The one time I met Chicago columnist Mike Royko, at the 1984 Democratic National Convention in San Francisco, he was everything he was supposed to be.
Gruff, tough, unsentimental.
He was 52 and had mastered column writing. I was 29, a greenhorn San Jose Mercury News columnist, and I had no idea what I was doing.
We were introduced by a mutual acquaintance and as I stood before Royko, my knees knocking, he kept calling me "kid," as in, "How many columns a week do you write, kid?"
His only advice was that I not write too many, because although it's a terrific job, it can wear you down. If I were a little braver, I might have tried dragging Royko to a saloon, where I would have refilled his glass until he told me something a little more useful.
The job of writing newspaper columns doesn't come with instructions, just deadlines that fly at you in your sleep. I used to read Royko and Jimmy Breslin and try to break down how they did what they did, but I couldn't crack the code. How could they make a word stand up on the page, or a thought linger? How could they say so much with lines so spare?
They knew the places they wrote about, and that was part of it. But only years later would I learn their real secret: They knew who they were, and they knew why they wrote.
Royko was a man's man, as they say, a guy who loved baseball and bars, believed in his city, backhanded its fools and celebrated its anonymous heroes, always with wit and tough-minded certainty. I can guarantee you, just as surely as I guarantee that the Cubs will never win the World Series, that Royko, even though he died 13 years ago, might be going ballistic over the collection of his work that has just been published.
"Royko in Love: Mike's Letters to Carol" ( University of Chicago Press: 254 pp., $24) destroys the two-fisted Royko mystique. Collected and edited by his son, David, it consists entirely of Royko's fawning letters to his future wife, Carol Duckman, exposing Royko as a daisy-picking softie.
Royko's openers: "Hello my Darling," "Hello Sweetheart," "Hi Honey," "Hi Baby," "My Sweet Baby."
Royko's closers: "Til tomorrow my sweet," "Goodnight wonderful," "Once more I'm 2,000 miles away with love as my only companion," and, "I love you honey. I love you honey. P.S. I love you."
P.S., this is the guy who told me not to write too often, but he wrote — and often over-wrote — almost daily to Carol, having grown up near her in Chicago with a crush he had never expressed. Royko the Air Force man then flew off to Korea with a broken heart because she'd gotten married. But when he returned to the States and was bored to tears on a base in Washington, he got a news bulletin from home.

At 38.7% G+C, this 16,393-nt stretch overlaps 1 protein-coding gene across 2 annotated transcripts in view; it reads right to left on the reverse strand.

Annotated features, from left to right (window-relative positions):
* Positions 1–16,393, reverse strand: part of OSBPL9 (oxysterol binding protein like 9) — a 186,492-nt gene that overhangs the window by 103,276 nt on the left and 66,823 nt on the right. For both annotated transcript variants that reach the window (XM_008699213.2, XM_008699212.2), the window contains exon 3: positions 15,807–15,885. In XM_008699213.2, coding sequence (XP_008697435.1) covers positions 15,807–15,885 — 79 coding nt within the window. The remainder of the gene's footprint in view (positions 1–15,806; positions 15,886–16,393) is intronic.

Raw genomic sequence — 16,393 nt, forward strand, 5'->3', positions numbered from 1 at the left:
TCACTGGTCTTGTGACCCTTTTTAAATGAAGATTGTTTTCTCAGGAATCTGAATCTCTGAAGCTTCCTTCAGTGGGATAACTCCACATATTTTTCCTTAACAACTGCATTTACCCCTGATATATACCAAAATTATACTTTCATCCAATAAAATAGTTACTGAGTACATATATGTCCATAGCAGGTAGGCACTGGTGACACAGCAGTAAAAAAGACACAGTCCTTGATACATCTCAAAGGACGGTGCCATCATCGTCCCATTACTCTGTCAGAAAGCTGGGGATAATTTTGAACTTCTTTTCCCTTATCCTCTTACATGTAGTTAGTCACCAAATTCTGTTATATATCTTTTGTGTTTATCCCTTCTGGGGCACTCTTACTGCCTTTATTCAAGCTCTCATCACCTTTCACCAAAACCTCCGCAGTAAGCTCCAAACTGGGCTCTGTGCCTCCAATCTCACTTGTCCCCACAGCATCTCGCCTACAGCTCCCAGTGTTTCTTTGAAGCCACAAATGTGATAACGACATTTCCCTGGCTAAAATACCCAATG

Carol was getting divorced.
Stop the presses.
Royko reached for his pen and went after Carol with a fever, displaying the same level of pursuit he would later employ in chasing bureaucrats and political hacks. He confessed his feelings in March 1954 — "I've been in love with you so long, I don't know when it started" — and wrote like he was on fire for months.
"Sure it's possible for two people to fall in love that fast," he wrote in May of that year. "Three months? I fell in love with you in three minutes and I couldn't have been more than 12."
Even after he won over Carol, and she accepted his proposal in September 1954, Royko kept pursuing her as if she might have a change of heart. Distance made his heart beat faster, and it's interesting, isn't it, that a guy who would become known for such rugged self-assuredness was so tragically insecure?
The two things aren't mutually exclusive, though, especially among journalists. The best ones are often brimming with both confidence and self-doubt, their edge rooted in that conflict.
Although Royko's letters to Carol tend to run on, each of them pretty much like the others, the Royko cadence was already locked in — simple, unadorned sentences that don't show the sweat behind them and are marked by a near-poetic lack of pretense. Even then, barely old enough to vote, he made it look effortless.
But I still say Royko is cursing the worms over this hijacking of his most private thoughts. Sure, years after penning those love letters he would write the occasional three-hanky column, but those weepers weren't about his personal life. At least not until Carol, who finally married him — perhaps for the sake of getting him to stop writing those letters — became seriously ill and died before her 45th birthday.
It's an interesting thing, the way a famous city columnist — whose very public job was to make readers feel like they knew him — kept his family life private. Maybe Royko understood the better story was out there in the neighborhoods and in the hopes and fears of others. When you fall back on family for material, you sacrifice them to your selfish needs and cut off your own escape from the public glare.
Or maybe there's a darker explanation as to why Royko did not write about the woman who had so consumed him as a young man. David Royko suggests his dad got caught up in the superstardom that came with decades of writing five columns a week in a city he owned, and his marriage to Carol Duckman was not "a rosy extension" of his heartfelt letters to her.
It could be that Royko discovered he adored nothing more than the pressure of filling empty space, on deadline, to the cheers of a city that adored him. Those were love letters, too, all those thousands of columns, the brilliant ones and the forgotten ones too.
The job is a thrill, but a wise man once advised me not to overdo it.
Lopez's column appears Sundays and Wednesdays on A2.